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UN says Journalists Need Greater Protection

  • Lisa Schlein

Award-winning American war reporter Marie Colvin was killed on February 22, 2012 by Syrian government shelling against the opposition stronghold of Homs, Syria. She was 57.

Award-winning American war reporter Marie Colvin was killed on February 22, 2012 by Syrian government shelling against the opposition stronghold of Homs, Syria. She was 57.

GENEVA — The United Nations says an alarming number of journalists around the world are killed every year and very few of the perpetrators are ever brought to justice. The U.N. Educational, Scientific and Cultural Organization has drafted a plan for the safety of journalists.

Reporting, risky business

American war correspondent, Marie Colvin and French photographer Remi Ochlik were killed in Syria on February 22.


They are among 65 journalists killed in the first five months of 2012. According to the Swiss news agency ATS this is 50 percent more than last year. At least 15 of the victims were in Syria, seven in Mexico and six in Somalia.

The latest report from Reporters Without Borders says 163 journalists are imprisoned in 2012.

"If we look at the record so far this year, it seems to be that both on the level of imprisonment of journalists and in terms of the lives lost of journalists that we are indeed facing a serious problem," said Christof Heyns, U.N. Special Investigator on Extrajudicial, Summary or Arbitrary Executions.

Protecting journalists

This year, Heyns focused his annual report on the protection of the right to life of journalists.

"It is also clear from looking at the statistics that one may have the picture of the most common threat to journalists is the foreign journalist who is killed in armed conflict … But two-thirds of the deaths are outside of armed conflict and a typical situation is the local journalist who is killed, who works for a radio station, who works for a newspaper, and increasingly also the Internet and others as well," he said.

U.N. Special Investigator on Freedom of Expression Frank La Rue says there has to be a commitment to investigate and prosecute those who attack, kill, and imprison journalists. "I do believe there should be in a specific level of crimes defined as persecution or acts of violence against journalists. This for me is very important because this would guarantee in a better way the protection of journalists," La Rue stated. "There are journalists who are in grave danger in non-conflict situations, but in situations of extreme violence like organized crime or authoritarian regimes."

The Committee to Protect Journalists reports almost half of the 179 journalists imprisoned in 2011, were bloggers whose work appears online. "I am from Azerbaijan. We have a case, you know we just had a Eurovision song contest, which was watched by more than 120-million people around the world and a very small community of journalism activists tried to draw attention to human-rights violations in Azerbaijan," explained Emin Milli.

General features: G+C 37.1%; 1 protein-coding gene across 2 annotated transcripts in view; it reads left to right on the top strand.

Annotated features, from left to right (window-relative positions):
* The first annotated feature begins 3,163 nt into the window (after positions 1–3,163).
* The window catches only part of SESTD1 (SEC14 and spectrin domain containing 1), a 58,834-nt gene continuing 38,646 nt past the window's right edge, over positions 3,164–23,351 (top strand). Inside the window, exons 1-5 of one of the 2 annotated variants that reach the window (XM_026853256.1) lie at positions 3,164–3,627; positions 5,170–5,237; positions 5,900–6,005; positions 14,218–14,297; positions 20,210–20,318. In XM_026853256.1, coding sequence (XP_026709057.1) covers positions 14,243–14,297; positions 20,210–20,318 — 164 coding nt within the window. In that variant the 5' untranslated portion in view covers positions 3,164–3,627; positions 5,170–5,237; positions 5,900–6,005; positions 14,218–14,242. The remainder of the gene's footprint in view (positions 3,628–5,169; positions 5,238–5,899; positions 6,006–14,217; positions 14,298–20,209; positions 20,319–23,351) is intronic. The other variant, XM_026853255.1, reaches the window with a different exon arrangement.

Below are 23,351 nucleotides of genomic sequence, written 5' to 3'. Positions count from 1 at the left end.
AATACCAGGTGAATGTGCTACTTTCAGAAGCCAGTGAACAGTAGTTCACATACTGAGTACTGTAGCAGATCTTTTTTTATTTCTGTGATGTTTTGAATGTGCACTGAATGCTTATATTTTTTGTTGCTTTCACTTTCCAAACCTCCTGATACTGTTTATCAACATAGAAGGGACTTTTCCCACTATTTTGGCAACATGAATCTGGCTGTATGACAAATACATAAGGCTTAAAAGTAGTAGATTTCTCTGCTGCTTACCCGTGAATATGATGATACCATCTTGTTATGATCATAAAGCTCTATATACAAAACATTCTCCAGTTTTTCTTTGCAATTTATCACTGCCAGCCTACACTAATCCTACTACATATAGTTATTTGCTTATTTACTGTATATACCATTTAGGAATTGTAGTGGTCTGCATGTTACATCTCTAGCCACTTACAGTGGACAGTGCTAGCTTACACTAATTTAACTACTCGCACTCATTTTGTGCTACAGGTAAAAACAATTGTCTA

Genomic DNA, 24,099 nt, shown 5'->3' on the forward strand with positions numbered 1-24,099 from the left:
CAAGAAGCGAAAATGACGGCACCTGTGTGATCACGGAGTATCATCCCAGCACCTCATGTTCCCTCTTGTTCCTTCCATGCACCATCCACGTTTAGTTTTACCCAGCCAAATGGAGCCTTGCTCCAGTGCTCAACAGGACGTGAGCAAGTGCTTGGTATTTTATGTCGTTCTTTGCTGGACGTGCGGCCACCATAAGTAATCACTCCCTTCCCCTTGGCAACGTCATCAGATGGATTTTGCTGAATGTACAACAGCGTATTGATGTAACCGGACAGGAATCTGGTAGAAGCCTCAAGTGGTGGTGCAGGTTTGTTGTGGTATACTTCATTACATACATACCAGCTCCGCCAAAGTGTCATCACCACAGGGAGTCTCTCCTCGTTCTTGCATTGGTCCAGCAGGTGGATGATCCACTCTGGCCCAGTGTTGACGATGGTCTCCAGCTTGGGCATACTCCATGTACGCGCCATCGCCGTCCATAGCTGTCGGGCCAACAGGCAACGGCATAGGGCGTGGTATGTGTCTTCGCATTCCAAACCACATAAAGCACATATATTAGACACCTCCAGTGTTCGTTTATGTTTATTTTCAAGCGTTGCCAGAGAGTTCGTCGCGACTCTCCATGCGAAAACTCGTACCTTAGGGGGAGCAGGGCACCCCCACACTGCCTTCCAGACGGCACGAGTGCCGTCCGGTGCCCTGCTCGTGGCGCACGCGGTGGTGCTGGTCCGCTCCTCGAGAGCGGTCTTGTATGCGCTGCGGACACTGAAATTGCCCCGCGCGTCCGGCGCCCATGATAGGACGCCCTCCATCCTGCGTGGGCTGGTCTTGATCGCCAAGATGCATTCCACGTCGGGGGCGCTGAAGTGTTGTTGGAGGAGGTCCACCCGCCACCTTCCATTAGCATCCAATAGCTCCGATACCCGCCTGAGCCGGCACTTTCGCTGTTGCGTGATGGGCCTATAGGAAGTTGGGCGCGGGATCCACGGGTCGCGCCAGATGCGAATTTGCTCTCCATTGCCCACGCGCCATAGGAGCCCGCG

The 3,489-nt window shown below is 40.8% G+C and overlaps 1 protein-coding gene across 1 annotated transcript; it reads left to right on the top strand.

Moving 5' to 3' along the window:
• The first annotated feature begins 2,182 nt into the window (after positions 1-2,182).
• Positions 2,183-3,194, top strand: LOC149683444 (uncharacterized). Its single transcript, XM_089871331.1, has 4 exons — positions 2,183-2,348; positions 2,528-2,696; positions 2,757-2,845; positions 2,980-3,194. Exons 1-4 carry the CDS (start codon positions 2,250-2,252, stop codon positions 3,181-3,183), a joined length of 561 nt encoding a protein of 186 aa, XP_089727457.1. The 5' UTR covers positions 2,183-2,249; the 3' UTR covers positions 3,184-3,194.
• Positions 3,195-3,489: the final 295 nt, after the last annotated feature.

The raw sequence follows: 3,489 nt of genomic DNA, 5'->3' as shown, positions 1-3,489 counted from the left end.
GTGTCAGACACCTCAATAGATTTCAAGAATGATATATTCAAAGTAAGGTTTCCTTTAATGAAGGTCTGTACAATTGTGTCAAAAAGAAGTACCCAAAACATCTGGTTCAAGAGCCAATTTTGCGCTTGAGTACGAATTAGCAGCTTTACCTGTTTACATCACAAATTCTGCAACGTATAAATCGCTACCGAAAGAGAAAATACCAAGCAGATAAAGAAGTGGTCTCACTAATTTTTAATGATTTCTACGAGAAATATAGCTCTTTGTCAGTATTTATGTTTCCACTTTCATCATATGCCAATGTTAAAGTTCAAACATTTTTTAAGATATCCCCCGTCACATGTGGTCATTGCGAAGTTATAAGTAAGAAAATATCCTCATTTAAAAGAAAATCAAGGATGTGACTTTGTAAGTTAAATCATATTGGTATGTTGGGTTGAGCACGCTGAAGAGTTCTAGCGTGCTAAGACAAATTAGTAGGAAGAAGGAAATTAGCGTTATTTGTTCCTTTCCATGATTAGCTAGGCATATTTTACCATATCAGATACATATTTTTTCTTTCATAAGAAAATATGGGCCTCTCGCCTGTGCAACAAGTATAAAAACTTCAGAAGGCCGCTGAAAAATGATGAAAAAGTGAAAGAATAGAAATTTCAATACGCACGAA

Milli is a blogger, a dissident and former Amnesty International prisoner-of-conscience who was imprisoned for 16 months in Azerbaijan. He says now that the Eurovision Song Contest is gone the attention of the international media is gone. "And as predicted, the government started to target the activists and journalists," he said. "So what we have is the media coordinator of "Sing for Democracy" campaign, Mehman Huseynov has been targeted and he has been arrested and released on bail, but his charges are not dropped."

Upholding media freedom

Organization for Security and Co-operation in Europe Representative on Freedom of the Media Dunja Mijatovic advises the 56 OSCE members on upholding media freedom. She says this sometimes involves naming, shaming and blaming countries when they do not live up to their commitments to protect journalists.

"Nothing in relation to violence against journalists should be done in a quiet diplomacy. If somebody is harassed or intimidated or put behind bars, not to mention killed, is a matter that all of us should be aware of," she said. "It is something, which is in the public interest."

Expert on Summary Executions Heyns notes international laws regarding protection for journalists already exist. Governments just have to implement them. "I think one of the dangers of a new legally binding instrument is ... that one could have all kinds of issues such as registration and new limitations being discussed as well ... and if one spends too much time on negotiating a new binding instrument, one may take the eye off the implementation," he said.

All U.N. agencies have adopted a plan of action proposed by UNESCO on the safety of journalists and the issue of impunity. How to integrate the protection of journalists into development programs is to be discussed in November at an international meeting in Vienna.

Human Rights experts say journalists put themselves in danger by investigating governments, large companies and organized crime. But they note these dangers are increased when governments fail to protect those who put their lives on the line to expose corruption.

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